Archive for April, 2011

Taxes and the Stock Market

Friday, April 22nd, 2011


[Credit for much of the following comes from the writings of hedge fund manager John Thomas.]

No matter what anyone promises you today, this week, or this year, your taxes are going up. At $1.6 trillion, the budget deficit is so enormous that bringing it into balance merely through spending cuts is a mathematical impossibility. Chopping funding for Planned Parenthood and National Public Radio just isn’t going to do it, in spite of the impact of the soundbite.

If you own your own home, have employer paid health care benefits, save for your retirement, earn money from capital gains or dividends, and put in a check when they pass the dish around at church every Sunday, you are the biggest beneficiary of the current tax system. You are about to take a big hit. Check out the hit list below that is floating around Congress, and the tax revenues that the termination of these tax breaks will raise:

$264 billion– Tax the health insurance premiums paid for by employers.

Washington Logic: Should those without employer provided health care subsidize those who receive it as an employee benefit?

This is the amount raised by taxing company provided health insurance as regular income. If this gets implemented, the impact will be felt across the Consumer Discretionary Sector as people will have less in their pockets for discretionary spending.

$100 billion– Eliminate the home mortgage interest deduction

Washington Logic: Should renters be subsidizing homeowners?

Kiss that home mortgage interest deduction on loans under $1 million goodbye. If this gets implemented, it will devalue homes and lead to another leg down in the real estate bear market.

$100 billion– End the tax deductibility of charitable contributions.

Washington Logic: Should those who don’t go to church subsidize those who do?

If this gets implemented, universities, churches, and the social safety net take a big hit, meaning there will be even more pressure to raise income tax rates at the State and Federal level to do even more wealth redistribution to pay for the drop in voluntary charitable contributions. Rising income taxes – not necessarily the absolute levels, but rather the rate of change – have a negative impact on almost all areas of the stock market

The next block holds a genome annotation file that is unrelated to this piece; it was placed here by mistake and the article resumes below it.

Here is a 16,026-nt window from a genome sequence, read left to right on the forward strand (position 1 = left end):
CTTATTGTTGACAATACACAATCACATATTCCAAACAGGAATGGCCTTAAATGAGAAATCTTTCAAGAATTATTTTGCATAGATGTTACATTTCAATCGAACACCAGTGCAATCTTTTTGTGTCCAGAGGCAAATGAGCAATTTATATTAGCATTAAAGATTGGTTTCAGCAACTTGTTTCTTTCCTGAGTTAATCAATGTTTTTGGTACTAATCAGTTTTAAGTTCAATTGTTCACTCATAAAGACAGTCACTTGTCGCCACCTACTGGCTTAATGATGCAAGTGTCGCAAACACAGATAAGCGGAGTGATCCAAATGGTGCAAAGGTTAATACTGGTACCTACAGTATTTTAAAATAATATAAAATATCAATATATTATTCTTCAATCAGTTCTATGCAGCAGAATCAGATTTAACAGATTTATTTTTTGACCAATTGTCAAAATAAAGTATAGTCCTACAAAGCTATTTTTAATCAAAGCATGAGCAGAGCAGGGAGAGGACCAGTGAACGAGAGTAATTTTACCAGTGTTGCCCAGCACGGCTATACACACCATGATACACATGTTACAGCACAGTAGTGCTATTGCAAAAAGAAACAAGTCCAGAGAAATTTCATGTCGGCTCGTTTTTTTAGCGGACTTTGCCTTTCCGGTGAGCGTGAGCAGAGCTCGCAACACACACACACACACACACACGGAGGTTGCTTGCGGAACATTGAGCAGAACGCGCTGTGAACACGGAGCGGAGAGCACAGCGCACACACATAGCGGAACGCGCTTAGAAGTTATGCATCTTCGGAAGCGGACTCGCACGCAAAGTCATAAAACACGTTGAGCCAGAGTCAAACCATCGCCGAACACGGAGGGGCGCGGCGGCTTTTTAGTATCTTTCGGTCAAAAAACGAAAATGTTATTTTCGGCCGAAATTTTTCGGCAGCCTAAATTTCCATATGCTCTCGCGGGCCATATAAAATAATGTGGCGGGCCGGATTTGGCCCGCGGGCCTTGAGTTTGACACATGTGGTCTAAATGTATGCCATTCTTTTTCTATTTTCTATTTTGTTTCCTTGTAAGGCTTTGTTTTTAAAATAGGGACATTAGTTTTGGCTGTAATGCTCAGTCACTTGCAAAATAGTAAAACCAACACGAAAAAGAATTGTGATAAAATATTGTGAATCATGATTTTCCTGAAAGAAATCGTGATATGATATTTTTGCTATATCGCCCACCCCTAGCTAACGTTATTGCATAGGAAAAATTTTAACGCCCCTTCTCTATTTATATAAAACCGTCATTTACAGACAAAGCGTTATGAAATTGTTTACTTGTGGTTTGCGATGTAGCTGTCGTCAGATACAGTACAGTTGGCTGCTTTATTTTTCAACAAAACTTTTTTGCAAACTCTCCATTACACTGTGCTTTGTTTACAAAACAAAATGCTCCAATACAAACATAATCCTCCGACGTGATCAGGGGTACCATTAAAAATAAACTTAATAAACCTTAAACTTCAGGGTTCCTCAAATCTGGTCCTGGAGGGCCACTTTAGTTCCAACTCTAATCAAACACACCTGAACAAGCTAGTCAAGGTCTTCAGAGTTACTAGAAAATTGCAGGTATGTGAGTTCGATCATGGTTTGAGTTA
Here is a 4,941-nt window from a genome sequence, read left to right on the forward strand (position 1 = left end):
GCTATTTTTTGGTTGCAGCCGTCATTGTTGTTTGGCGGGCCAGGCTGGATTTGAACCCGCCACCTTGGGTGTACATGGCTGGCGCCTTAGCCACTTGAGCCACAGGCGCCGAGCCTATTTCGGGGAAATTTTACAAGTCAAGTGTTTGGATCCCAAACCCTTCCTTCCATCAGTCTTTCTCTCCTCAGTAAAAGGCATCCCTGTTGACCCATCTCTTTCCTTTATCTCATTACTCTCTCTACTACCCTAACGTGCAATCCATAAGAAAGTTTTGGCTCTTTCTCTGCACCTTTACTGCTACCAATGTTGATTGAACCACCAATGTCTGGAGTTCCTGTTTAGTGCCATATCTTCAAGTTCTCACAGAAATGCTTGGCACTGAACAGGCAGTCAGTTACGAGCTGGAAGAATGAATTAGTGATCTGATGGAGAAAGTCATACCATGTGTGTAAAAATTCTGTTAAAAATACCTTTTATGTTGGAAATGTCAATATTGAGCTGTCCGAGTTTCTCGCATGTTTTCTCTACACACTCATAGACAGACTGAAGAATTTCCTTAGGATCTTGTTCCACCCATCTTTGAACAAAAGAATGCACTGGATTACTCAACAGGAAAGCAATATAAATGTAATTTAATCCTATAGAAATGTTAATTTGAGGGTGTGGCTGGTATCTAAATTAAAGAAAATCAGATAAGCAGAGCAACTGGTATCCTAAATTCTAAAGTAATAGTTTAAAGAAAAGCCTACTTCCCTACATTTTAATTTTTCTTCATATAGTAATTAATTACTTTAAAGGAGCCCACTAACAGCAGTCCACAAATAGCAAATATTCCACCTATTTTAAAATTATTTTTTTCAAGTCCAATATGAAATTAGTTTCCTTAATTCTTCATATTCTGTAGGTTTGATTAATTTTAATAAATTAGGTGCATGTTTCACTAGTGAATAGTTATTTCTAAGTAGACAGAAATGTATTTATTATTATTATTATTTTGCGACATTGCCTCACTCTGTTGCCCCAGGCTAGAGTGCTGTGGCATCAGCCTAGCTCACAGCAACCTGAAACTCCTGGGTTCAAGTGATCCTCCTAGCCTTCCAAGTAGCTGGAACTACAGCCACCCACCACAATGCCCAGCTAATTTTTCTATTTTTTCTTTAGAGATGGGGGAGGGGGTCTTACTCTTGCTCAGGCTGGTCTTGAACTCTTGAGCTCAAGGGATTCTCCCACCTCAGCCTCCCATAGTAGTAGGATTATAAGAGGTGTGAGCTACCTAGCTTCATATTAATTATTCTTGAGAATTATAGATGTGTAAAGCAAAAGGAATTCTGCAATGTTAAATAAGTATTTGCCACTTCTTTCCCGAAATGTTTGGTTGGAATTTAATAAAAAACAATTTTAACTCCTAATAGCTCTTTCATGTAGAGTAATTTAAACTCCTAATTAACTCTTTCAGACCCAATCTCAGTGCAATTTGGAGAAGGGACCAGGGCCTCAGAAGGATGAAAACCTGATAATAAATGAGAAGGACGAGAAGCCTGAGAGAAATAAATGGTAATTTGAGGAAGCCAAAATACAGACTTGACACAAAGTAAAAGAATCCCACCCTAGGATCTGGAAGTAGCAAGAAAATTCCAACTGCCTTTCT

$52 billion– End the deduction for 401k contributions

Washington Logic: Should those without savings subsidize those who save money for retirement?

This is the argument that will be made to end tax deductibility of 401k contributions. If this is implemented, look for a major correction of 2007 proportions as the cash flow from 401k deferrals is a major input into Mutual Fund purchases in the stock market.

$39 billion– End the step-up in cost basis received on inherited assets

Washington Logic: It’s not their money, so why shouldn’t they pay more in taxes?

If this is implemented, it will incrementally cut down on trading volume as beneficiaries will hold the assets they inherit instead of selling them.

$36 billion– Tax capital gains as regular income.

Washington Logic: Only the rich have capital gains, so why shouldn’t they pay more?

When the 15% tax rate was implemented in 2003, it was a proximate cause of the rally in the stock market out of the NASDAQ Crash lows. Everyone’s 401(k) plan recovered from the crash, not just those of the rich – if that hadn’t happened, there would be even more strain on Social Security. If this is implemented, look for a significant correction in the market as the rising tax rate devalues the embedded profits in a portfolio.